Despite pricing outcry, branded pharma kept double-digit hikes coming in 2016: report

A new report from Truveris finds that pharma raised prices an average of 8.77% in 2016.

Even amid a series of high-profile pricing controversies—and as a few companies made public promises to limit hikes—the pharma industry continued to raise list prices at rates far above general inflation, a new report shows.

Apparently undeterred by political and public scrutiny, branded drug prices increased an average of 12.92% last year, with an industrywide rise of 8.77%—both numbers several times the rate of overall increases in consumer costs.

The figures come courtesy of market researchers at Truveris as part of the company’s National Drug Index. Together with other recent data, Truveris reports that sticker prices have risen an average of 9.98% annually over the last three years.

In a sign that things may be slowing down, however, average first-quarter 2017 hikes were much lower at 2.33%.

While the recent history of price increases points to an unsustainable trend, drug companies and some industry watchers have pointed to recent research showing that net prices—after rebates and discounts—aren't growing nearly as quickly. Still, invoice price growth is important because it directly hits patients in the wallet.

Truveris reports its findings at a tense time for the drug industry as pharma companies continue to defend themselves from allegations of price-gouging. During more than a year of scrutiny, the industry hasn’t been helped by headline-generating controversies from Marathon Pharma, Mylan, Valeant Pharmaceuticals and others.

RELATED: What public outcry? New year brings dozens of double-digit drug price hikes

Diving into different segments of the pharma business, Truveris reports that branded drug prices grew 12.92% in 2016, while generic drug prices increased by a paltry 0.32%. Overall, the industry’s price growth outpaced general inflation of 2.1%. As Truveris points out, that means drug prices increased 318% above general inflation during 2016.

Last year’s figure follows an industrywide price hike average of 10.43% for 2015, according to Truveris’ report last year. Formed in 2009, the VC-backed company aims to assist clients with managing healthcare costs by bringing transparency to prescription drug systems.

RELATED: Pricing furor aside, drug spending growth slowed last year—but still hit $323B

The figures come on the heels of another deep dive into the industry by QuintilesIMS, which found that branded drug prices grew 9.2% on a list price basis last year, while prices after discounts only grew by 3.5%.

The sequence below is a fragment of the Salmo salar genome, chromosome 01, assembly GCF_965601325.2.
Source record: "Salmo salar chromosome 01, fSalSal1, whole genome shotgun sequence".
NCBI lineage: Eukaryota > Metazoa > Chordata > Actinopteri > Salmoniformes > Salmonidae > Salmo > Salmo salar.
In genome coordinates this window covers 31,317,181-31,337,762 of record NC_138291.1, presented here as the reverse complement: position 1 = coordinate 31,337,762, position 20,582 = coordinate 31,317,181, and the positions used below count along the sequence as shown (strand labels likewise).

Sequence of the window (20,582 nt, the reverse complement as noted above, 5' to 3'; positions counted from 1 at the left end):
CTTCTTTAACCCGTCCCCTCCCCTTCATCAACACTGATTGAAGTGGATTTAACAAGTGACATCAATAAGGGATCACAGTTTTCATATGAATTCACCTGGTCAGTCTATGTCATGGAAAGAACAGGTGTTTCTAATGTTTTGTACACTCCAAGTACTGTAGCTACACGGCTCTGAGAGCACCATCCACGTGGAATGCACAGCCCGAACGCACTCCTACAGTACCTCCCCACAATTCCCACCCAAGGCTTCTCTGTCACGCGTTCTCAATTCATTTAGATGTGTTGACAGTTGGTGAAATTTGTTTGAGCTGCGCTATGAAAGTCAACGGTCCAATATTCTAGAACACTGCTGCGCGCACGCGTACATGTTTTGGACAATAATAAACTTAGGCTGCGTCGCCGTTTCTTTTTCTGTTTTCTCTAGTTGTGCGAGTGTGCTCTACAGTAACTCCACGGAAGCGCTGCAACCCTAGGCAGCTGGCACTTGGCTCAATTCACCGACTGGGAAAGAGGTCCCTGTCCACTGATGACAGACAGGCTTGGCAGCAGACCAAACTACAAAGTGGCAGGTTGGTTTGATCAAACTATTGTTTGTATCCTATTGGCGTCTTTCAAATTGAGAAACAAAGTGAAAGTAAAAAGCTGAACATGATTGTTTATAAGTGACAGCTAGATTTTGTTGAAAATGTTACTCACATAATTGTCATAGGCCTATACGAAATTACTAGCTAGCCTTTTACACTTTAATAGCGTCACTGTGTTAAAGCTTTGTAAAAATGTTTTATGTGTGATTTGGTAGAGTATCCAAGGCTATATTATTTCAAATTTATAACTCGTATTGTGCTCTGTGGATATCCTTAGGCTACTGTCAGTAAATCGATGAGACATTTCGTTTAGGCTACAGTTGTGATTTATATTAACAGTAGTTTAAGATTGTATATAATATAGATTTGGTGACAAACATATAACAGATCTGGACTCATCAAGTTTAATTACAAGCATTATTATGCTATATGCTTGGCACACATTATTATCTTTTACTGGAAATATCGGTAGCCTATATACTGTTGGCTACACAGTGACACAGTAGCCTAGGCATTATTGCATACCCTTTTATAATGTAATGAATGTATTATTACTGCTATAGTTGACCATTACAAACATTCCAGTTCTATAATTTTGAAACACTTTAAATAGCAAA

“Actual drug price inflation hurts the patient the most, especially individuals with high deductibles, coinsurance or no insurance at all,” Truveris co-founder and Chief Innovation Officer AJ Loiacono said in a statement accompanying the new report.

RELATED: Eli Lilly says it's cutting an average of 50% off list prices—and its price hikes don't work

In a defense against all of the scrutiny, several drugmakers have taken a pledge to not increase prices above a certain threshold. Others have released high-level data showing that pharmacy benefit managers are taking a big bite out of retail prices in the form of rebates.

For instance, Eli Lilly reported back in March that after it increased list prices by 14% last year, its rebates grew significantly as it worked to secure payer coverage. So, Lilly only realized a 2.4% increase in prices for the year. The difference is returned to PBM clients and in some contracts, the PBMs themselves.

RELATED: Behind-the-scenes rebates take a growing bite out of pharma sales, industry-funded study says

J&J said an 8.5% increase in average list prices for 2016 turned into a 3.5% hike in net prices after discounts and rebates. Merck said average discounts have grown to 40.9% in 2016, up from 27.3% in 2010.

Seeking to highlight the issue, industry group PhRMA touted a study back in January showing that rebates and discounts have grown to $106 billion in 2015, up from $67 billion in 2013. In total, branded drugmakers collected 47% of the money spent on prescriptions in 2015, according to the study.

For their part, PBMs argue that their tough negotiations drive overall healthcare savings by forcing better pricing from drugmakers. Then, they returning the savings to insurers based on a level determined in individual contracts.